Structural sugar profile of fiber residues from high-cannabinoid type hemp and potential for value-added fermentation

Project Type: Graduate Student
Funds awarded in 2021: $30,000.00
Projected End Date: 11/30/2023
Host Institution Award ID: G243-22-W8615
Grant Recipient: New Mexico State University
Region: Western
State: New Mexico
Graduate Student:
Principal Investigator:
Dr. Catherine Brewer
New Mexico State University
U.S. production of hemp (Cannabis sativa L.) has been largely driven by the cannabidiol (CBD) market. Processing of high-CBD type hemp results in large amounts of unused lignocellulosic biomass. There has been substantial interest in the use of this fibrous residue for production of bio-based materials and for replacement of petroleum-based chemicals. Unlike stalks from industrial fiber or grain hemp, high-CBD hemp stalks are not well suited for decortication. Instead, this material is typically milled as a single stream, such that the bast and hurd fibers are combined. Little information is available on the composition of the structural sugars in these kinds of whole milled hemp fibers. Such information that is needed to evaluate the feasibility of pretreating the fiber for enzymatic hydrolysis and downstream fermentation of the C5 and C6 sugars. Additionally, the mixed fiber biomass from high-CBD hemp is expected to closely resemble the biomass residues from the recreational and medicinal Cannabis industries. The goal of this research is to characterize the fiber residues from high-CBD hemp in order to gauge the potential for value-added fermentation of the waste streams from these growing markets.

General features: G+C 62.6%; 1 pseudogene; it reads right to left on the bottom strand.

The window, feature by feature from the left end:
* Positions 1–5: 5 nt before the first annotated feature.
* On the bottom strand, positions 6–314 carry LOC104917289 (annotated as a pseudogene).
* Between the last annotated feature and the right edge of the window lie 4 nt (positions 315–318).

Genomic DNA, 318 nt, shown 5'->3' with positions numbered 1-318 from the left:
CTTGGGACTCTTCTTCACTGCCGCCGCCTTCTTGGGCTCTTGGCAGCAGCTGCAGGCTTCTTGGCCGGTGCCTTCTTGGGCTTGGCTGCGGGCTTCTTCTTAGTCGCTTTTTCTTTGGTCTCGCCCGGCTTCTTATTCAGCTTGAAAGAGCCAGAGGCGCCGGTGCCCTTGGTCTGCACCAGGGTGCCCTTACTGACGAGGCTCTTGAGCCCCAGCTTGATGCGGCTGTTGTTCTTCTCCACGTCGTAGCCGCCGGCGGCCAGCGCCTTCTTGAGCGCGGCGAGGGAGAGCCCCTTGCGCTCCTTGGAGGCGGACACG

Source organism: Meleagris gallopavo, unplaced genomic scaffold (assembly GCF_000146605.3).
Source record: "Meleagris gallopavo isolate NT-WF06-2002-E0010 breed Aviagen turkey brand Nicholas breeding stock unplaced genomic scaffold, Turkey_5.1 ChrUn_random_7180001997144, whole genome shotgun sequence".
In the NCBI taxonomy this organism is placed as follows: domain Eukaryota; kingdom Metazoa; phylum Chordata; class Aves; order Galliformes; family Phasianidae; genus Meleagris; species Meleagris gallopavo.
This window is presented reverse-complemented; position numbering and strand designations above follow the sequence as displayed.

Conference/Presentation Material
Hanah Rheay, NMSU
Catherine Brewer, NMSU
Target audiences:
Educators; Researchers
Any opinions, findings, conclusions, or recommendations expressed in this publication are those of the author(s) and do not necessarily reflect the view of the U.S. Department of Agriculture or SARE.